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Financial Services Law Insights and Observations

8th Circuit pauses student debt relief program

Courts Student Lending State Issues Department of Education Appellate Eighth Circuit State Attorney General Nebraska Missouri Arkansas Iowa Kansas South Carolina

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On November 14, the U.S. Court of Appeals for the Eighth Circuit granted an emergency motion for injunction pending appeal filed by state attorneys general from Nebraska, Missouri, Arkansas, Iowa, Kansas, and South Carolina to temporarily prohibit the Secretary of Education from discharging any federal loans under the agency’s student debt relief plan (announced in August and covered by InfoBytes here). Earlier in October, the 8th Circuit issued an order granting an emergency motion filed by the states, which requested an administrative stay prohibiting the discharge of any student loan debt under the cancellation plan until the appellate court had issued a decision on the states’ motion for an injunction pending an appeal. (Covered by InfoBytes here.) The October order followed a ruling issued by the U.S. District Court for the Eastern District of Missouri, which dismissed the states’ action for lack of Article III standing after concluding that the states—which attempted “to assert a threat of imminent harm in the form of lost tax revenue in the future”— failed to establish imminent and non-speculative harm sufficient to confer standing.

In granting the emergency motion, the appellate court disagreed with the district court’s assertion that the states lacked standing. The 8th Circuit reviewed whether the state of Missouri could rely on any harm the Missouri Higher Education Loan Authority (MOHELA) might suffer as a result of the Department of Education’s cancellation plan. The appellate court found that the relationship between MOHELA and the state is relevant to the standing analysis, especially as Missouri law specifically directs MOHELA (which receives revenue from the student loan accounts it services) to distribute $350 million into the state’s treasury. As such, “MOHELA may well be an arm of the State of Missouri” under this reasoning, the appellate court wrote, adding that several district courts have concluded that MOHELA is an arm of the state. However, regardless of whether MOHELA is an arm of the state, the resulting financial impact due to the cancellation plan would, among other things, affect the state’s ability to fund public higher education institutions, the 8th Circuit noted. “Consequently, we conclude Missouri has shown a likely injury in fact that is concrete and particularized, and which is actual or imminent, traceable to the challenged action of the Secretary, and redressable by a favorable decision,” the appellate court wrote, adding that since one party likely has standing it does not need to address the standing of the other states. The appellate court also determined that “the equities strongly favor an injunction considering the irreversible impact the Secretary’s debt forgiveness action would have as compared to the lack of harm an injunction would presently impose.” The 8th Circuit explained that it considered several criteria, including the fact that the collection of student loan payments and the accrual of interest have both been suspended. The Missouri attorney general released a statement applauding the 8th Circuit’s decision.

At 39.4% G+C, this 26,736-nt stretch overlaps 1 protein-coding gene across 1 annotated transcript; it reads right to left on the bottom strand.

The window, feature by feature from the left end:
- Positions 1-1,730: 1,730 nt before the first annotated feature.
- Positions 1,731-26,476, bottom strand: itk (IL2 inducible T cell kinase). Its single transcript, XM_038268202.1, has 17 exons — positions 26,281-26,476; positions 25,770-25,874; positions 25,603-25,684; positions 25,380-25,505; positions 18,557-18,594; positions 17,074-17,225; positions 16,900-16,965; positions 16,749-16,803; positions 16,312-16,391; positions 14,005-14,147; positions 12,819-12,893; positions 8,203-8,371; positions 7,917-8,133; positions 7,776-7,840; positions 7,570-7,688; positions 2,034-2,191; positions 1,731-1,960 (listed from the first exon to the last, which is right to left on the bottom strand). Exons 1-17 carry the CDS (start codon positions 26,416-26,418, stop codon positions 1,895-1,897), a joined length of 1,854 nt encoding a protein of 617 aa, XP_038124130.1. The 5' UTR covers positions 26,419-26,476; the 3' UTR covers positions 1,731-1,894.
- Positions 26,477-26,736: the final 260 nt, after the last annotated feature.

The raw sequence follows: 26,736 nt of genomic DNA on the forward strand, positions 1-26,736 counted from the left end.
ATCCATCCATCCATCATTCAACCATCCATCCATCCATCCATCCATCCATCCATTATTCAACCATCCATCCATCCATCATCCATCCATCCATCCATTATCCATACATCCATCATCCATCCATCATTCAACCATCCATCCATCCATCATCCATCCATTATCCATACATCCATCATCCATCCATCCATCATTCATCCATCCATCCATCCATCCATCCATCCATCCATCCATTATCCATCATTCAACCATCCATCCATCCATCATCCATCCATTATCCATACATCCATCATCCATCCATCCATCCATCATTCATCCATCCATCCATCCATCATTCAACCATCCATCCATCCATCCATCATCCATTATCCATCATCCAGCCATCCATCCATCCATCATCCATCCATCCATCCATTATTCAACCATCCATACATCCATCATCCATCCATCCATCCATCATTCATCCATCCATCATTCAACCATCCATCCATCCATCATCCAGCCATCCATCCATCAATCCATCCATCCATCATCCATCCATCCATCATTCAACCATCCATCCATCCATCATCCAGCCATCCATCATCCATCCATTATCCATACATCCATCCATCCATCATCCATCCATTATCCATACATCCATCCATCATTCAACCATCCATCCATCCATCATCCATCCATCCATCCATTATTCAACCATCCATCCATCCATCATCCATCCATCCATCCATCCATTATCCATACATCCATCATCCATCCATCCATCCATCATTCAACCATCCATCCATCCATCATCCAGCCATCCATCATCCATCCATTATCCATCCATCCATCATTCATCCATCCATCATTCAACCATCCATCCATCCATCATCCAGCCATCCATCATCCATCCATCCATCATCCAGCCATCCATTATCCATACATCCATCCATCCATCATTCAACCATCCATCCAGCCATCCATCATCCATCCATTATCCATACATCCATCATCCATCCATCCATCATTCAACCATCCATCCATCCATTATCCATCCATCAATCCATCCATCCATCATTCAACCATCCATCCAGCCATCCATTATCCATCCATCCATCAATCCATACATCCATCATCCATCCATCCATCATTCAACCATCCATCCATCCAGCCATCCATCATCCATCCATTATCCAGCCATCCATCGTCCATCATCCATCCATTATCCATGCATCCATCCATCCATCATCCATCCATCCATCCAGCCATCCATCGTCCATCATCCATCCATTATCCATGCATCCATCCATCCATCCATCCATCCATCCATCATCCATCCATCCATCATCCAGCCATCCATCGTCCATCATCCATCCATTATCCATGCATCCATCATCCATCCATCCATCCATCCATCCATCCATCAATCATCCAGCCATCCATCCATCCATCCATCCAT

The 8th Circuit’s decision follows a recent ruling issued by the U.S. District Court for the Northern District of Texas, which found that the student loan forgiveness program is “an unconstitutional exercise of Congress’s legislative power.” (Covered by InfoBytes here.)